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Photographer, Jason Florio, gets details from moto-taxi rider, Labé, Fouta Djallon, Guinea-Conakry – image © Helen Jones-Florio

Economic Migrant Gold Miners, South Eastern Senegal, West Africa

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© Jason Florio Economic Migrant Gold Miners, South Eastern Senegal, West Africa

Thursday 20th December 2012 – Paddling distance: 11.4km (total to-date: 83.65km) – ‘River Gambia Expedition1044km source-sea African odyssey

Even our tents and canoes, situated by the river over 2 miles away from the mine itself, were covered in a fine film of the pale pink, talc-like dust…

‘A relatively short day’s paddling on the River Gambia today, as we wanted to stop and visit another gold mine in South Eastern Senegal. This stretch of the river is dotted with artisanal gold mines – which draw thousands of migrant workers from all over West Africa: Guinea-Bissau, Ghana, Guinea-Conakry, Mali, and Senegal itself. All of them hoping to make their fortune. Whole families live in and around the mines, in makeshift villages (rather disconcertingly described as the ‘Wild West‘ of SE Senegal, during our pre-expedition research). All the mines we visited were understandably dusty, but this one, in particular, had an extremely fine, pink-hued, dust which got into absolutely everything. Even our tents, and canoes, situated by the river – over 2 miles away from the mine itself – were covered in a fine film of the pale pink, talc-like dust. But, at least we could pack up our tents and leave the next day, washing away the dust. Many of those people whose lives revolve around the gold mines, for months and years in some cases, aren’t so lucky, as they inhale toxic fumes from the mercury – used to separate the gold from the rock dust…’ Words by Helen Jones-Florio. Read more on the River Gambia Expedition blog.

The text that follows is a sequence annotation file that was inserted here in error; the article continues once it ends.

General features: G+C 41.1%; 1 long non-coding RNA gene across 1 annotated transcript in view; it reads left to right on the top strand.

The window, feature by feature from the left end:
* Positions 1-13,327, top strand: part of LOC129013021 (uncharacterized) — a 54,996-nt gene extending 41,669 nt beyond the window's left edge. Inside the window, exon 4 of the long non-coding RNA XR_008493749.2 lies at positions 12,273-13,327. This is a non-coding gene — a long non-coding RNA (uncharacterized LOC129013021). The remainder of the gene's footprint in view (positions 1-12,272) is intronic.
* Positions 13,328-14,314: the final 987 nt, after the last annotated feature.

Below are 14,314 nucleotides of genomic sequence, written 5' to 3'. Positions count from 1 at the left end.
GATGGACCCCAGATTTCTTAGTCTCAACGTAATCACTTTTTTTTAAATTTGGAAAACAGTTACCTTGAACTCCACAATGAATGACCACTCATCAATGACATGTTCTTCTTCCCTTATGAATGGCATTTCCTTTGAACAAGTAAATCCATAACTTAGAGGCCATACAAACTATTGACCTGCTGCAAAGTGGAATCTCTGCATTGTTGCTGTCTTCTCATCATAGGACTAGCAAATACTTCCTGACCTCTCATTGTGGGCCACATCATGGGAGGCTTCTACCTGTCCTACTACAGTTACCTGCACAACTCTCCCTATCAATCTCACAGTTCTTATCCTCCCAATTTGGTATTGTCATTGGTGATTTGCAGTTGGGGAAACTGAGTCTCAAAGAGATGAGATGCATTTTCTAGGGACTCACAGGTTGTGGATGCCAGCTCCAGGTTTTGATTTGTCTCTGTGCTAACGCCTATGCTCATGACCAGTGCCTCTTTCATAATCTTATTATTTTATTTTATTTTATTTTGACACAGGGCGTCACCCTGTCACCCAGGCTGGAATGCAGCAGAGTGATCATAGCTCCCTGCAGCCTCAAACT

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Jason Florio photographs the gold miners © Helen Jones-Florio
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HJF with ‘Tolleh Kaafo’, S.E. Senegal gold mines © Jason Florio